But many cracks and breaks will get worse over time if they aren’t taken care of.

Another common cause of broken teeth in a Dachshund is from chewing on something that is too hard. 

When choosing treats, toys, and chews for your Dachshund, make sure that it isn’t rock solid.

You can test this by pressing your thumbnail into the chew. 

If the chew or toy doesn’t have a little “give”, or your thumbnail doesn’t make a small indent, then it is too hard and could break their teeth. 

Note: these harder chews can still be given but the risk must be recognized. Closely supervise your dog and take the chew away if you are nervous or see any issues.

Some items that are more likely to cause this problem are antlers and larger cooked bones.

Teeth Chattering or Grinding

A Dachshund that is chattering their teeth is often associated with pain.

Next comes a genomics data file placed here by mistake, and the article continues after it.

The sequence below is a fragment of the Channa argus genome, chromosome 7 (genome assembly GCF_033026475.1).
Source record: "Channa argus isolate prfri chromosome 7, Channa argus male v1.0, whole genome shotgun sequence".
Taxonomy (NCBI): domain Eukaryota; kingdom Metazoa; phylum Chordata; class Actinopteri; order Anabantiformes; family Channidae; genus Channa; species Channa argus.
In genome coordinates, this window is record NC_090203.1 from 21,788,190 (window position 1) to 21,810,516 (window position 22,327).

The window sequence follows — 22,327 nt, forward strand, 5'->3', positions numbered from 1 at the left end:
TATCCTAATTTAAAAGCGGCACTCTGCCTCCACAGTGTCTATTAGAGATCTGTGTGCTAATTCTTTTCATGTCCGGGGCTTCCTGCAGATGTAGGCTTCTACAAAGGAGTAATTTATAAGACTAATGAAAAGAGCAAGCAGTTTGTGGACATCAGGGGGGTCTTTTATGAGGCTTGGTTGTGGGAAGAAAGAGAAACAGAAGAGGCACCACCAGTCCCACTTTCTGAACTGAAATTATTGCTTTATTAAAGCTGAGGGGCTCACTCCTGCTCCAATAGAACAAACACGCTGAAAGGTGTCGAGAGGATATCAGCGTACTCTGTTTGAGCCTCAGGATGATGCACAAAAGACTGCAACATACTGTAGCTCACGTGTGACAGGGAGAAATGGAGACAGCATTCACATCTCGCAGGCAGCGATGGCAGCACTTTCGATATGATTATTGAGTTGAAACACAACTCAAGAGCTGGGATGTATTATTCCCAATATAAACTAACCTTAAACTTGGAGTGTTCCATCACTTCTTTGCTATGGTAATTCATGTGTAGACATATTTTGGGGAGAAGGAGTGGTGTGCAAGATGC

This is a true concern, and you should check for signs of dental problems if you notice any chattering. 

But that’s not the only explanation for this behavior.

Your Dachshund may start chattering their teeth for a wide variety of reasons ranging from fear to over-excitement.

Does your Dachshund get overly excited about things like their favorite toy or the sound of you filling their food dish? 

If so, you may see that excitement expressed through body shakes and chattering or grinding teeth.

My Dachshund Gretel chatters her teeth when she is anticipating dinner.

How You Can Help Prevent Dental Problems in Your Dachshund

The most important thing that you can do to prevent Dachshund dental problems is to clean their teeth regularly. 

You may have heard the recommendation to brush your Dachshund’s teeth a couple of times each week, and yes, that is the ideal approach. 

But that’s not the only option.

I tried brushing my dogs’ teeth but quickly realized that it wasn’t the right option for us.

There are many great products available, depending on what your Dachshund will let you use and how they fit into your lifestyle.